Exactly vampirequeen.

Ana Mon 10-Nov-14 11:10:27

We do know where the leisure park is, when. It's Puxton Park near Weston-Super-Mare.

Ana Mon 10-Nov-14 11:14:50

'Puxton Park claimed the rule, which is explained in the small print on its website, was "in line with all other parks".'

whenim64 Mon 10-Nov-14 11:16:53

Sorry, didn't mean the geographical location, Ana - I meant how the park relates to provision of accommodation for offenders in that area. They won't want vigilantes carrying placards outside hostels so unlikely to identify why there are concerns, but there is obviously something that has triggered the need to step up safeguarding of children there.

Ana Mon 10-Nov-14 11:19:23

They say the ban has been in place for the seven years the park's been open, in line with other leisure facilities, so it's not a new policy.

It seems the restriction is only mentioned in very small print in the prices section of their brochure.

whenim64 Mon 10-Nov-14 11:20:39

Just looking online and I see that groups of parents have complained publicly about bail hostels accommodating paedophiles in Weston-super-Mare over the last few years, hence this policy.

vampirequeen Mon 10-Nov-14 11:21:25

I'm not a fan banning people or of the local community being told where known paedophiles live because this gives a false sense of security. Parents are much more likely to tell a child to avoid a particular person or people and then assume they're safe.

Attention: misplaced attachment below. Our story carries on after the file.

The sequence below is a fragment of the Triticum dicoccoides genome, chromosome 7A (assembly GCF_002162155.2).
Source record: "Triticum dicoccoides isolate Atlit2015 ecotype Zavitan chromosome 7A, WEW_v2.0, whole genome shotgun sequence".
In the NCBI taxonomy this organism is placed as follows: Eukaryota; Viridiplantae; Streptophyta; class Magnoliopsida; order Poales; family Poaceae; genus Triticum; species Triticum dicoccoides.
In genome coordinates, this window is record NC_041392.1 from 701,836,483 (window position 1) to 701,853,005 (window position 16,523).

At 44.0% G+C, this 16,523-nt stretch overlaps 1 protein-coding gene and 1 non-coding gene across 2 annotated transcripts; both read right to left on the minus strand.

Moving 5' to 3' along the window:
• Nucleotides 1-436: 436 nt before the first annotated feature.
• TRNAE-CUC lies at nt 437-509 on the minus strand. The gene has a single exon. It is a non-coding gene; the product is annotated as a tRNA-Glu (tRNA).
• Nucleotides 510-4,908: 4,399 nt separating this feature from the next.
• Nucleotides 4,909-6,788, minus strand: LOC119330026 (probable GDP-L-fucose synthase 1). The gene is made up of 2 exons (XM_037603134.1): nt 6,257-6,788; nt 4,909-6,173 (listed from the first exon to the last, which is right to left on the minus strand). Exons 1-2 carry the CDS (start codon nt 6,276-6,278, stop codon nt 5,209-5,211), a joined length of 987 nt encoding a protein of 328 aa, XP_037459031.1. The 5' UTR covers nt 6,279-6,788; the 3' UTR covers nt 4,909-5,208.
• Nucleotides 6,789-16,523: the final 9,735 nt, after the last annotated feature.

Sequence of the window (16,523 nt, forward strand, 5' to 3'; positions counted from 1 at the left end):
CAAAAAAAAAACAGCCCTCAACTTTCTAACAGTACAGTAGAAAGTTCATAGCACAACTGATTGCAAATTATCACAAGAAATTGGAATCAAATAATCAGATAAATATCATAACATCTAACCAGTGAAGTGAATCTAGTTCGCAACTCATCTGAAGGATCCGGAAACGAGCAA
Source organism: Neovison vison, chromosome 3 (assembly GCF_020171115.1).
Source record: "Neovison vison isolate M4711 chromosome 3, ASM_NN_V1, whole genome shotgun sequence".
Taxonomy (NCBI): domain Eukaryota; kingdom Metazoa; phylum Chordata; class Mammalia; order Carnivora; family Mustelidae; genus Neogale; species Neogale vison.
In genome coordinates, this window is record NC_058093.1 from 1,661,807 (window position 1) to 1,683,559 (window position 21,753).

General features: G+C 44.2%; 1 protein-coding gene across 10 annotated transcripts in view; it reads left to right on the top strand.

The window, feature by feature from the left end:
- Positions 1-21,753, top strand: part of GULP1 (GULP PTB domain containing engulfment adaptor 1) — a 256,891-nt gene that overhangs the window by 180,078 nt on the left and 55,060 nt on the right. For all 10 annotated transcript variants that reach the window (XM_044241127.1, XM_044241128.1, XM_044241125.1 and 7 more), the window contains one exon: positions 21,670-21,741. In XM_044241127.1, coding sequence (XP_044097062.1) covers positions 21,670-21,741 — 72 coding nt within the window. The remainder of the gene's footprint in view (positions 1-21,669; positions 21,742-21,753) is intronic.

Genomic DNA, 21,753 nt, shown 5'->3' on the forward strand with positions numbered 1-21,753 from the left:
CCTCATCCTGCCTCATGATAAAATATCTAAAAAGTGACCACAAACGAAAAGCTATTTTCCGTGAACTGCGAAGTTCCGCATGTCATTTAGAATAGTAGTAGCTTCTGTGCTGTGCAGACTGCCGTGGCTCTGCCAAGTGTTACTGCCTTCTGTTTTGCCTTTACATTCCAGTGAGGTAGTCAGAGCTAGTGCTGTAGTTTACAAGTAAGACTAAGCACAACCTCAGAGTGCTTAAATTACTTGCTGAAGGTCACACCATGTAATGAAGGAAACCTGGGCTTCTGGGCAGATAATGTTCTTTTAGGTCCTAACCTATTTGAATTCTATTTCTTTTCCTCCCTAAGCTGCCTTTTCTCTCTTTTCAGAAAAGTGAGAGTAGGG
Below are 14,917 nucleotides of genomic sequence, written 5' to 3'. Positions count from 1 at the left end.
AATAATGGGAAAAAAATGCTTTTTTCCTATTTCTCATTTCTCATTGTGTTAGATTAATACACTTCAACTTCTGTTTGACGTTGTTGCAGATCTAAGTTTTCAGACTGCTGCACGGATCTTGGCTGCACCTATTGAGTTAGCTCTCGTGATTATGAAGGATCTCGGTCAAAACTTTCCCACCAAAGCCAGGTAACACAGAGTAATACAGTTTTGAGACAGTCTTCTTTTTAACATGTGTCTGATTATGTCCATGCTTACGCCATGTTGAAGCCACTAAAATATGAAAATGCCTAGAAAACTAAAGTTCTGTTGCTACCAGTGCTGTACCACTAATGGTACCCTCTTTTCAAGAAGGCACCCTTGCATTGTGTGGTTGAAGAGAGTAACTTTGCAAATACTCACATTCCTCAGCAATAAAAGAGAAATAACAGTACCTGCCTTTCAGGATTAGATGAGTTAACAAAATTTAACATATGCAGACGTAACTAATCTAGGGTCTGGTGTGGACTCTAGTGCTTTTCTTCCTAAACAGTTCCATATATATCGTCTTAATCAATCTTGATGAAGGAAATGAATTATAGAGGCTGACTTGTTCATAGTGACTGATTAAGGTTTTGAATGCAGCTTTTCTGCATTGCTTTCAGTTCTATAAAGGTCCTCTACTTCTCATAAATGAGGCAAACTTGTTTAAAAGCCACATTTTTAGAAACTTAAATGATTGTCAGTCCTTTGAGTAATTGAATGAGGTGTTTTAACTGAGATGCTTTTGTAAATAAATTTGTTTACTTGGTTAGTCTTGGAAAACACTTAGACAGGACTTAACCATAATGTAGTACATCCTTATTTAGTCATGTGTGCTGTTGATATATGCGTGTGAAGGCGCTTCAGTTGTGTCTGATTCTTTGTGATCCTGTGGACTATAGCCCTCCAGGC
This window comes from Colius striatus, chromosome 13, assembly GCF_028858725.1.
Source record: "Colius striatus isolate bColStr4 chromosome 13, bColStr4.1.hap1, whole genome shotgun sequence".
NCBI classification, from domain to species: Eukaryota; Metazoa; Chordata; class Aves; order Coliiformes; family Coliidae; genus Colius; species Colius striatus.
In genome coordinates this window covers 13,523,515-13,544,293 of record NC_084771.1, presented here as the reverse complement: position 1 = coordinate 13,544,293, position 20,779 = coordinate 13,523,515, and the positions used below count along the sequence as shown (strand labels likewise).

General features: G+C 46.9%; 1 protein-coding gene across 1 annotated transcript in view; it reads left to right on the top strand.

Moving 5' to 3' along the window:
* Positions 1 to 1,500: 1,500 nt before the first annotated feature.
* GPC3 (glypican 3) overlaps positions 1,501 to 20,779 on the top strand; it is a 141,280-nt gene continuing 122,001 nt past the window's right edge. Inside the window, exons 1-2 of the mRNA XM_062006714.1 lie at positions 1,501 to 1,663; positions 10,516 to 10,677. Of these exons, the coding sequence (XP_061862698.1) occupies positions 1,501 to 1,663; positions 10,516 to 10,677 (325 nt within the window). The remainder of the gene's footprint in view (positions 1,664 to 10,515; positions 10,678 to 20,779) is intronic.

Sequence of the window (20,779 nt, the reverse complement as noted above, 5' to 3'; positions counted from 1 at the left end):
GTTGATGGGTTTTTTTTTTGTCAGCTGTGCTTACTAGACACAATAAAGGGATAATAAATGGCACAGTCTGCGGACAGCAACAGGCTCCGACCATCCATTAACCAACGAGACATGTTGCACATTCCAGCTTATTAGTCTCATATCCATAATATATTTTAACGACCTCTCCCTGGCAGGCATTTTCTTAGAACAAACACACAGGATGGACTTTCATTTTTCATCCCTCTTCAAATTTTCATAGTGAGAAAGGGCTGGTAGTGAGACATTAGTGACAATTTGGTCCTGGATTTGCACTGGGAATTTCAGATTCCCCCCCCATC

Children need to know that dangerous people can be anywhere. Not in a way that simply scares them but in a way that makes them aware that 'nice' people are not always trustworthy people and teaches them what to do if they feel uncomfortable with someone. I taught my girls the golden rules....don't wander off with anyone, I will never send a stranger to collect you no matter what he/she says and if you're worried shout as loudly as possible, "He's not my dad/She's not my mum!" as causing a commotion and attracting attention is often all that's needed in that situation. The final thing I taught them was where to hit a man if all else failed. Hit hard and run to the nearest shop, place where there were more people etc. As parents in the area we also arranged 'safe houses' where, if they were scared or worried about anything when out, they could just walk in without knocking.